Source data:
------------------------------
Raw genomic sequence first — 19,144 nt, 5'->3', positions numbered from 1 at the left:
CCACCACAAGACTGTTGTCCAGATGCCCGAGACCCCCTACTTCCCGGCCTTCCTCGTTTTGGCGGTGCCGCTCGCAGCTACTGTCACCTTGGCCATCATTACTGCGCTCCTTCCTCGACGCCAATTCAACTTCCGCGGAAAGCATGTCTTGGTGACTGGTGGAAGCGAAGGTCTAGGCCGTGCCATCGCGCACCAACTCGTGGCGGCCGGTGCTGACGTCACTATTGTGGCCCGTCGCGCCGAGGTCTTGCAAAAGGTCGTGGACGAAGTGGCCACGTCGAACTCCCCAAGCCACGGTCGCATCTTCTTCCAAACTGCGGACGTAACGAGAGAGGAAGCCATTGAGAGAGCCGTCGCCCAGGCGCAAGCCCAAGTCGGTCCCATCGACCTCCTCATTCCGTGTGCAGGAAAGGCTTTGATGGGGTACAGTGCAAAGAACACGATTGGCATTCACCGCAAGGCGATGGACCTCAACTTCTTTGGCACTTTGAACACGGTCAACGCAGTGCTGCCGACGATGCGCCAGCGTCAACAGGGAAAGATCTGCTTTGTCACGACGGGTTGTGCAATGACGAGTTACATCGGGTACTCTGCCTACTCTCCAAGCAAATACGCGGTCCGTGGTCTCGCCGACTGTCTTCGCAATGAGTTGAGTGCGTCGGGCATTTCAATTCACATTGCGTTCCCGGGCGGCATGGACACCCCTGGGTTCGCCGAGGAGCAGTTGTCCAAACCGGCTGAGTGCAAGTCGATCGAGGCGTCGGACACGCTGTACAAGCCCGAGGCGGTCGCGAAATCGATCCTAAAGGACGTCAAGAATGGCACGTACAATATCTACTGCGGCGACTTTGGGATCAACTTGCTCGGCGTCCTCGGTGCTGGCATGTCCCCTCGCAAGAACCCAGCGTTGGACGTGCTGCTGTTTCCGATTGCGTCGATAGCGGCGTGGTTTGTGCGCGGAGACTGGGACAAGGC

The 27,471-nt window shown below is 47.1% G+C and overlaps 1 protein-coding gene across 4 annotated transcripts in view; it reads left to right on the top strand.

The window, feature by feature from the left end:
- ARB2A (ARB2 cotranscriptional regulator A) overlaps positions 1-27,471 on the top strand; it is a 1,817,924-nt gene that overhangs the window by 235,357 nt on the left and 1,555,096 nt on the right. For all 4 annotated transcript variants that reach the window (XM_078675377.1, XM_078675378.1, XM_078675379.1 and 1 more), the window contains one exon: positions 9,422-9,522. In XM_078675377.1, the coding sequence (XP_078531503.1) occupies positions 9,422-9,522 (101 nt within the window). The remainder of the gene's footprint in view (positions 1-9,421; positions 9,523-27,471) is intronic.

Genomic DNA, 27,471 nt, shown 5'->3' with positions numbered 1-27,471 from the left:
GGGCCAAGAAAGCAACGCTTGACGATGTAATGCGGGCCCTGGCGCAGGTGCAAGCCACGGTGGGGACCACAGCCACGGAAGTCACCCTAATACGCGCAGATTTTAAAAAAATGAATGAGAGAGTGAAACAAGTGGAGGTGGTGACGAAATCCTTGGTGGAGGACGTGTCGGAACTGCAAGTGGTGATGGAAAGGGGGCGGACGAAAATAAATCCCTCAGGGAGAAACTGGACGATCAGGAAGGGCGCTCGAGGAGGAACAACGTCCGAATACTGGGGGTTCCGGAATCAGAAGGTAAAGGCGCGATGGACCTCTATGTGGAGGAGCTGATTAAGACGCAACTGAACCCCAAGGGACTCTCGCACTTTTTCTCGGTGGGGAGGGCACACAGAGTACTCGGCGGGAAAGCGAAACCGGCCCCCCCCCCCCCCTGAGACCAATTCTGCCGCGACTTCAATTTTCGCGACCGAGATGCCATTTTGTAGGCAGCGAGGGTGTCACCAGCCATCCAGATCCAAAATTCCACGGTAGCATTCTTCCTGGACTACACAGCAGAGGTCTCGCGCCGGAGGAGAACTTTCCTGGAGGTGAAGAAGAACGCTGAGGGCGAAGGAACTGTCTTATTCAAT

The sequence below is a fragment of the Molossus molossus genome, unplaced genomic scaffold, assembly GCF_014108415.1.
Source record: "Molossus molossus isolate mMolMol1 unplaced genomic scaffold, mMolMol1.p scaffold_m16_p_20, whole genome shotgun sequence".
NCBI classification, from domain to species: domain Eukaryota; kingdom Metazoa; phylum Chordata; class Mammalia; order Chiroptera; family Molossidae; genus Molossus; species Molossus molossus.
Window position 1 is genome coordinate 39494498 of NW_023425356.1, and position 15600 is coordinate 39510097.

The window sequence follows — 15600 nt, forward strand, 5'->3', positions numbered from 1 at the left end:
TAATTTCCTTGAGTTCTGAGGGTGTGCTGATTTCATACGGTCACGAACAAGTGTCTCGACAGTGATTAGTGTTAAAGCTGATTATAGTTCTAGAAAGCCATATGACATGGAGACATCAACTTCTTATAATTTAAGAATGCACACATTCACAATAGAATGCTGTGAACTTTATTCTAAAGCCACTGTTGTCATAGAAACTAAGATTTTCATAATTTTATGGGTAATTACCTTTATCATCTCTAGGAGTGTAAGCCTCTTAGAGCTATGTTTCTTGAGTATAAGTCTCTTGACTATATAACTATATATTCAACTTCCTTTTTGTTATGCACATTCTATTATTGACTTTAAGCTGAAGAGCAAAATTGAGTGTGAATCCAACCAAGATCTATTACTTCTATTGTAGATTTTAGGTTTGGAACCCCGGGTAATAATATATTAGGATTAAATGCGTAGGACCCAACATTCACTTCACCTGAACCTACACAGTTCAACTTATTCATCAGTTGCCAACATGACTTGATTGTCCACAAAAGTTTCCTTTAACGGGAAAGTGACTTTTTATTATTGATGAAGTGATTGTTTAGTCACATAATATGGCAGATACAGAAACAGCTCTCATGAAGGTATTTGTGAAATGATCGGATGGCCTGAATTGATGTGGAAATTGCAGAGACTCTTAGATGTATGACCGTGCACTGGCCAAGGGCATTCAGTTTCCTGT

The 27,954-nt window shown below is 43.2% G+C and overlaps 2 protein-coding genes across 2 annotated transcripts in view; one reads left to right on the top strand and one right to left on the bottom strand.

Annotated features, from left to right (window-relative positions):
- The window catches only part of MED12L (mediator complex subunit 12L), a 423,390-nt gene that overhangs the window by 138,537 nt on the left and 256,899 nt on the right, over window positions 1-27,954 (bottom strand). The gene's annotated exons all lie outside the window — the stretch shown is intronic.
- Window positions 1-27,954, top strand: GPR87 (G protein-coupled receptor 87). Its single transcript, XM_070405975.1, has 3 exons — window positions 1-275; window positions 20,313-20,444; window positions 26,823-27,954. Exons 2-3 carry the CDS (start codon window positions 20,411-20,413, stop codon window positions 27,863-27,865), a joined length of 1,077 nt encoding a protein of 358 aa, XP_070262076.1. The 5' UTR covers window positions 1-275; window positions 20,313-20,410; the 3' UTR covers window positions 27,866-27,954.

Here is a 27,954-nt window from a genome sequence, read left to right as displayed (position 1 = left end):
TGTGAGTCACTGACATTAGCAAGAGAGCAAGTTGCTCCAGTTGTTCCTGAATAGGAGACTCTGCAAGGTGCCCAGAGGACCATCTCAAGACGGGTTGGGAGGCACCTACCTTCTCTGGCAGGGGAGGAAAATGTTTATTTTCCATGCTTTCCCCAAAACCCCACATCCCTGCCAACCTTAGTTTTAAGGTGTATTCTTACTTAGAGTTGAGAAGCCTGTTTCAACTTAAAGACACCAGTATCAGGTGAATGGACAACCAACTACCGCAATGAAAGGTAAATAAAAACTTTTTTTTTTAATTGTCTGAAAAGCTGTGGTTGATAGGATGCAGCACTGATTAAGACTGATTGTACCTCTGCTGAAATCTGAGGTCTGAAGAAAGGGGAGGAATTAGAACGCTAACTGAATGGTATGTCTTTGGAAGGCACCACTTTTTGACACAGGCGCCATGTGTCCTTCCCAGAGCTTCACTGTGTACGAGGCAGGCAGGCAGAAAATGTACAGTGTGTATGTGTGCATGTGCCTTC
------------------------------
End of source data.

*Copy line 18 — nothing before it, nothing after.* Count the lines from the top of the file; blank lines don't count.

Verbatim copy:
Here is a 27,954-nt window from a genome sequence, read left to right as displayed (position 1 = left end):